Aims: Heart failure (HF) and chronic obstructive pulmonary disease (COPD) are main causes of dyspnoea, and echocardiography and spirometry are essential investigations for these diagnoses. Our aim was to determine the prevalence of HF and COPD in a general population, also how the diseases may be identified, and to what extent their clinical characteristics differ.
Methods and results: In the seventh survey of Tromsø study (2015-16), subjects aged 40 years or more were examined with echocardiography, spirometry, lung sound recordings, questionnaires, including the modified Medical Research Council (mMRC) questionnaire on dyspnoea, and N-terminal pro-brain natriuretic peptide analysis. A diagnosis of HF (HF with reduced ejection fraction, HF with mid-range ejection fraction, or HF with preserved ejection fraction) or COPD was established according to current guidelines. Predictors of HF and COPD were evaluated by logistic regression and receiver operating characteristic curve analysis. A total of 7110 participants could be evaluated for COPD, 1624 for HF, and 1538 for both diseases. Age-standardized prevalence of HF was 6.8% for women and 6.1% for men; the respective figures for COPD were 5.2% and 5.1%. Among the 1538 evaluated for both diseases, 139 subjects fulfilled the HF criteria, but only 17.1% reported to have the disease. Of those fulfilling the COPD criteria, 31.6% reported to have the disease. Shortness of breath at exertion was a frequent finding in HF; 59% of those with mMRC ≥2 had HF, while such shortness of breath was found in 24% among those with COPD. Reporting mMRC ≥2 had an odds ratio for HF of 19.5 (95% confidence interval 11.3-33.7), whereas the odds ratio for COPD was 6.3 (95% confidence interval 3.5-11.6). Current smoking was the strongest predictor of COPD but did not predict HF. Basal inspiratory crackles were significant predictors of HF in multivariable analysis. Among the subtypes of HF, an age <70 years was most frequently found in HF with reduced ejection fraction, in 51.7%. Clinical scores based on the predictive value in multivariable analysis of history, symptoms, and signs predicted HF and COPD with areas under the curve of 0.833 and 0.829, respectively.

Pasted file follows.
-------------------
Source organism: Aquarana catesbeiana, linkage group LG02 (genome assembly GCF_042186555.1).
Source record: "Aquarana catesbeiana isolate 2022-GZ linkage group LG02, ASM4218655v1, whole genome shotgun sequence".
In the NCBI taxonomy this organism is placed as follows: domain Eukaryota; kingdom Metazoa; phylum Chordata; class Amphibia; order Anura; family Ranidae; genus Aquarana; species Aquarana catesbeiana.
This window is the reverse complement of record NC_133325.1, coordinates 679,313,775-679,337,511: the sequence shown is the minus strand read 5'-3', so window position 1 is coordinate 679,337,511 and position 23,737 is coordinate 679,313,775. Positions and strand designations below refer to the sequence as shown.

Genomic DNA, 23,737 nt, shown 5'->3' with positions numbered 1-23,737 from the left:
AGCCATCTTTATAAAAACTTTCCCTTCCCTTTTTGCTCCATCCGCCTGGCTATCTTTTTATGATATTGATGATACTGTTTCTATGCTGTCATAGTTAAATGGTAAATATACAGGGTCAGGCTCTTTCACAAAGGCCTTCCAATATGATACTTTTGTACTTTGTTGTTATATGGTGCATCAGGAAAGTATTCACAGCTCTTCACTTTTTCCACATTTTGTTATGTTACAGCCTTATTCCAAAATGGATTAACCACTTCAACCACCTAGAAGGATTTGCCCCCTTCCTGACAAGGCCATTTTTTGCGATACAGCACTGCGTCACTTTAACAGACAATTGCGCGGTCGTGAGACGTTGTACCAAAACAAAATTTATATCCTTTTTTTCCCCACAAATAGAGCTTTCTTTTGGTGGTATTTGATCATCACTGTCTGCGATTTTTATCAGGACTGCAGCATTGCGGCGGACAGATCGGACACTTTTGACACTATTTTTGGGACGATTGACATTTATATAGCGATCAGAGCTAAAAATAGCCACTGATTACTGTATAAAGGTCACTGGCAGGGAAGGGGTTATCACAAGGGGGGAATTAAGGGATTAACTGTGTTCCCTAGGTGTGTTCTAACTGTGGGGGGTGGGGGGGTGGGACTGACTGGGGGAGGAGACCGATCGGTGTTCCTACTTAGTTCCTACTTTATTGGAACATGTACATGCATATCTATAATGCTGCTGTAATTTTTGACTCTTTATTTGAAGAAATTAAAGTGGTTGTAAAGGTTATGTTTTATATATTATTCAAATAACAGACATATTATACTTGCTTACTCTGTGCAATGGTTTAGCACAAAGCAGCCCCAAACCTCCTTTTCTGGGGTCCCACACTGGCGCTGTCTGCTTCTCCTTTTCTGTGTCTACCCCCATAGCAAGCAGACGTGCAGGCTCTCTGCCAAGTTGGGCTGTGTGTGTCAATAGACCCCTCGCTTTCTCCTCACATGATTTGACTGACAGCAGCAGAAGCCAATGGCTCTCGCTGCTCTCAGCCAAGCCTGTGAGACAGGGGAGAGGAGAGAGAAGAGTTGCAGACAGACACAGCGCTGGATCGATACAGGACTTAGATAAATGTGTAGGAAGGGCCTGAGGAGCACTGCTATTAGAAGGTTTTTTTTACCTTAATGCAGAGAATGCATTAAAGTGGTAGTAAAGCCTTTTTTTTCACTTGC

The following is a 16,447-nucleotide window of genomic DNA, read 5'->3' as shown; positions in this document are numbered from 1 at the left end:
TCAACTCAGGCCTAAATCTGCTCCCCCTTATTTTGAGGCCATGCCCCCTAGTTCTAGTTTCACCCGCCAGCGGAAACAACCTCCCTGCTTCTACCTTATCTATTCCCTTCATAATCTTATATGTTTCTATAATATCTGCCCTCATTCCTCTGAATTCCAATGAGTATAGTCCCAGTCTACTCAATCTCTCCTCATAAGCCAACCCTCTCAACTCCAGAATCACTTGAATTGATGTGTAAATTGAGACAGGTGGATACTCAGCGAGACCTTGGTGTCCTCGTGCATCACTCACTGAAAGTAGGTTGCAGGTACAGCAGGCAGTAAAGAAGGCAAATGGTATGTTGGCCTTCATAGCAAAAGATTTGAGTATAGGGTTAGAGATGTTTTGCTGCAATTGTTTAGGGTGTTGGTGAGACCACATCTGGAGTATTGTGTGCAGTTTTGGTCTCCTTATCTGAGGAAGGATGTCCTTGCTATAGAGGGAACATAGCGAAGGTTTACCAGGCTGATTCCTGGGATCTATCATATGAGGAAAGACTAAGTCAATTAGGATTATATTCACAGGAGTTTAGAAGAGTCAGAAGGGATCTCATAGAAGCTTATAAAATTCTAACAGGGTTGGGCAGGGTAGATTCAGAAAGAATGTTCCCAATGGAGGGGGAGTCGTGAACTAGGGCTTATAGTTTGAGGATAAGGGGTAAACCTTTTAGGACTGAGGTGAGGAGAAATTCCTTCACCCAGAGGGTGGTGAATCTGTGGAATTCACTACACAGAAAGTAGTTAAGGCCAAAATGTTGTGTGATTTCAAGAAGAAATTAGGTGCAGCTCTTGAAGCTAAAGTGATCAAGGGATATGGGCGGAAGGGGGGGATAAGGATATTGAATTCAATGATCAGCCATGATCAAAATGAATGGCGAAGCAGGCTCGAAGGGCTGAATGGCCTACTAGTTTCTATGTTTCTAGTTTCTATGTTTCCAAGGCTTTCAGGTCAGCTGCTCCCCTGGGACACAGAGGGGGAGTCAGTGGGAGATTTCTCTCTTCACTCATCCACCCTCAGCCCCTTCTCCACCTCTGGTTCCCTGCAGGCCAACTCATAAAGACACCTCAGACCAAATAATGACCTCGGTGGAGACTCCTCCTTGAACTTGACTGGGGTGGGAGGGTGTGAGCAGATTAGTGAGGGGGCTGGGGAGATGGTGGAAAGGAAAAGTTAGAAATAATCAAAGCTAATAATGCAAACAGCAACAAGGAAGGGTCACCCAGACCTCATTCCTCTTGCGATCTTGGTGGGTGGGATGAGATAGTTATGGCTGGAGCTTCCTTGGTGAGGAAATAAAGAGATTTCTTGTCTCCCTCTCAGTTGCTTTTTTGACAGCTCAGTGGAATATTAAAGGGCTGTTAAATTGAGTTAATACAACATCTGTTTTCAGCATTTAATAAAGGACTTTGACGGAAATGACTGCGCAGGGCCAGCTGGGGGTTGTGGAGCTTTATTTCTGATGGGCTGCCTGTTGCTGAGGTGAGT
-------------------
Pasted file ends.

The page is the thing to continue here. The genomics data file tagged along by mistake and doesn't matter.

Conclusions: Study participants with HF and COPD were in most cases not aware of their condition. In general practice, when an elderly patient present with shortness of breath, both diseases should be considered. Previous cardiovascular disease points at HF, while a history of smoking points at COPD. The threshold should be low for ordering echocardiography or spirometry for verifying the suspected cause of dyspnoea.
Keywords: Biomarkers; Chronic obstructive pulmonary disease; Echocardiography; Epidemiology; Heart failure; Identification; Spirometry; Symptoms.
© 2020 The Authors. ESC Heart Failure published by John Wiley & Sons Ltd on behalf of the European Society of Cardiology.